Experienced. Dedicated. Result-Driven.

  1. Home
  2.  • 
  3. Business Torts
  4.  • Business owners can protect themselves from ‘drive-by’ lawsuits

Business owners can protect themselves from ‘drive-by’ lawsuits

Florida businesses are suffering from an epidemic of lawsuits — but they finally have access to a way to inoculate themselves.

Now, someone just needs to spread the message so that more business owners know what to do.

Drive-by lawsuits are costing companies thousands

There are people who are using the Americans With Disabilities Act (ADA) to file what are known as “drive-by” lawsuits. Testers go from business to business, looking for even trivial violations. When they find one, a lawsuit is filed. The owner usually has to spend a few thousand to both fix the problem and settle the lawsuit.

It’s a potentially crippling problem for many small businesses who lack the means to fight back. In addition, the thousands of lawsuits being filed are far more about lining the pockets of the filers than they are about ensuring access for the disabled. There are opportunists who have developed an entire livelihood around filing these kinds of legal complaints.

Florida offers an opportunity to buy time and get compliant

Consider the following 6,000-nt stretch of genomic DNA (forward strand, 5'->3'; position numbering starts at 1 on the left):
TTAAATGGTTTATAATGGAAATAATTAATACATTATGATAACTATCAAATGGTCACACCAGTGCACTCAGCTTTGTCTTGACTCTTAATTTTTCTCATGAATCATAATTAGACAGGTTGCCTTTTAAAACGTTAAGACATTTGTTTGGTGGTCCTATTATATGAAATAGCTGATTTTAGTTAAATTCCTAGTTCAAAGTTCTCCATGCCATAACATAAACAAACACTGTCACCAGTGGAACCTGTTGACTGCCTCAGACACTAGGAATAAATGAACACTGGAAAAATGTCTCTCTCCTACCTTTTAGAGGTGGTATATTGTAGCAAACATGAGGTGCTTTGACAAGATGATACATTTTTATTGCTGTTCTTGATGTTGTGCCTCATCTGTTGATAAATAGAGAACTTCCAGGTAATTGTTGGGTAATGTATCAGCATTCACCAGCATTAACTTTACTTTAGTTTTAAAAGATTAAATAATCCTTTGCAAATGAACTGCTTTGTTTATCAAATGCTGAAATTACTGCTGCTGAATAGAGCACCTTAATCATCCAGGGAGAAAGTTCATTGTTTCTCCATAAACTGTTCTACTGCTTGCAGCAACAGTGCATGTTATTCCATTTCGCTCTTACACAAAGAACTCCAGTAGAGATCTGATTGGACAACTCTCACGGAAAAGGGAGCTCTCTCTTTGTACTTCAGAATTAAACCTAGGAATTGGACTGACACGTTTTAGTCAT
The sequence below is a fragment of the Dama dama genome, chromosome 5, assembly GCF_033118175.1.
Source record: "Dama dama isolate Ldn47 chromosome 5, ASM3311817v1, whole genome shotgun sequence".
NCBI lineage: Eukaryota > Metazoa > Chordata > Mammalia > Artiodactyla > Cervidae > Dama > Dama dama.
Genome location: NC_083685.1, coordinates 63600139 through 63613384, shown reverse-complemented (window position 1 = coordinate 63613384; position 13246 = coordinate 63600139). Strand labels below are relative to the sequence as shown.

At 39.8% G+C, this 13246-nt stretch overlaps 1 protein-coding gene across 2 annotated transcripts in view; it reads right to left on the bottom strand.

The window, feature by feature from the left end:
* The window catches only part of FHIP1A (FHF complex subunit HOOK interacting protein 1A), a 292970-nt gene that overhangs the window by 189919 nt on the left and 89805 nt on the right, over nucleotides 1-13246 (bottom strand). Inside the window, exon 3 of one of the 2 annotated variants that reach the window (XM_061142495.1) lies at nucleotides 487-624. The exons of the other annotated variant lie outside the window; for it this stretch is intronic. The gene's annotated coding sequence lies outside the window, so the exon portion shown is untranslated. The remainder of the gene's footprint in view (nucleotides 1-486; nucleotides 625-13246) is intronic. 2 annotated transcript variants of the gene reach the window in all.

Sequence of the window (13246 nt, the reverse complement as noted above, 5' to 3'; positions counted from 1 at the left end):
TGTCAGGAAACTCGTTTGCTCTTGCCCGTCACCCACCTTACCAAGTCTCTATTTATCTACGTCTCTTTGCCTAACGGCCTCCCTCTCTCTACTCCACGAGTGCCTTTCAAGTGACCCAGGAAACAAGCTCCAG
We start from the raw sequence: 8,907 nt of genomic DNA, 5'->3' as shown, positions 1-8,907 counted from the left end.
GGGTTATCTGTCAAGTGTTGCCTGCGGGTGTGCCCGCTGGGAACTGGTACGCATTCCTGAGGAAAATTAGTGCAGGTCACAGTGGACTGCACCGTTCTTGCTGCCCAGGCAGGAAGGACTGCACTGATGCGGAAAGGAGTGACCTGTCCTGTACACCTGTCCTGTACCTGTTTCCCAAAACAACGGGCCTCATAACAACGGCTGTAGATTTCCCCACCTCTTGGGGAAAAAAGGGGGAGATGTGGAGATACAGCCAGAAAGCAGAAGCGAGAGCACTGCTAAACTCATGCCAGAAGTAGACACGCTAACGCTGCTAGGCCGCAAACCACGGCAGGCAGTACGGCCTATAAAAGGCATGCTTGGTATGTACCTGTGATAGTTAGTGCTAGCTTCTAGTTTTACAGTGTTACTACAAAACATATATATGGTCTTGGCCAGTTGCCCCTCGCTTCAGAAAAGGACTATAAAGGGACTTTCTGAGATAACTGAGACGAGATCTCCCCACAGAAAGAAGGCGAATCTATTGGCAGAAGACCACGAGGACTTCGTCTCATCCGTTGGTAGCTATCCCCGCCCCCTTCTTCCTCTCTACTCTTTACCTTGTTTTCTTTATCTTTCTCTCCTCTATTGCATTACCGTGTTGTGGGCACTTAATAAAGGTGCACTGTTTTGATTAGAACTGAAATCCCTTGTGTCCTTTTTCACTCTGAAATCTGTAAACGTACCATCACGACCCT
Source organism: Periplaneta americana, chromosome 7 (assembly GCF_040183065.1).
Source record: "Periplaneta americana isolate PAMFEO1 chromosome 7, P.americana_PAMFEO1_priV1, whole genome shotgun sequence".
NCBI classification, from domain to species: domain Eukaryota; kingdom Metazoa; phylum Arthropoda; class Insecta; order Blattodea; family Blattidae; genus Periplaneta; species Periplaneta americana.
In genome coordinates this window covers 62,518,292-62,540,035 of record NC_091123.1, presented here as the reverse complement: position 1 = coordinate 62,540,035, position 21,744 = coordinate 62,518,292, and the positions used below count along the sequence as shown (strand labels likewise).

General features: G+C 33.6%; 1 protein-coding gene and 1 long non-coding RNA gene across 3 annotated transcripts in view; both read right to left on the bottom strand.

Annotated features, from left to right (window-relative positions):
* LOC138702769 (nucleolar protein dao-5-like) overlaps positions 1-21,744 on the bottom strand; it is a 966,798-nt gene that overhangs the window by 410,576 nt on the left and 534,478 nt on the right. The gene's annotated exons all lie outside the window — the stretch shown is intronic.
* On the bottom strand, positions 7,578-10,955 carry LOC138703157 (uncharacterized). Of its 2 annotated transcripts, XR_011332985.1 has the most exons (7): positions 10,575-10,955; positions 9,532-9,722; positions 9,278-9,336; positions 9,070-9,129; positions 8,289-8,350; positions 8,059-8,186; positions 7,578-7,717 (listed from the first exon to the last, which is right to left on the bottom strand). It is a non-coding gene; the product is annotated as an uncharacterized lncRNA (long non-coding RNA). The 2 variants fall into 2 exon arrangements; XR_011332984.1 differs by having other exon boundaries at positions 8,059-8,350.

To stop the constant barrage of claims, Florida has enacted Bill 772. It aims to protect owners against lawsuits that are all about the money while still ensuring compliance toward the needs of the disabled.

According to Bill 727, business owners can take the following steps:

  1. Hire an expert and ask that he or she evaluate the business for compliance with the ADA.
  2. If there are no problems, the expert can file a certificate of conformity with the Department of Business and Professional Regulation (DBPR).
  3. If there are compliance problems, the expert can help establish a remedial plan to fix any problems with the building that would put the business in violation if they were served with papers.
  4. File their plan online with the DBPR.

Either way, that serves as public notice that the building is either in compliance or making reasonable efforts to do so. In addition, before a judgment can be awarded against the business for noncompliance, the court can now consider the certificate of compliance, the remediation plan and whether or not the plaintiff actually filed the lawsuit in good faith.

Business owners need to spread the word

Unfortunately, there’s no aggressive campaign to market the news. That means business owners need to spread the word among themselves about this new tool to combat financially-draining business lawsuits.

Source: WPTV.com, “Florida’s ‘drive-by’ ADA lawsuit problem has a solution, business owners just don’t know about it,” Katie LaGrone, Jan. 17, 2018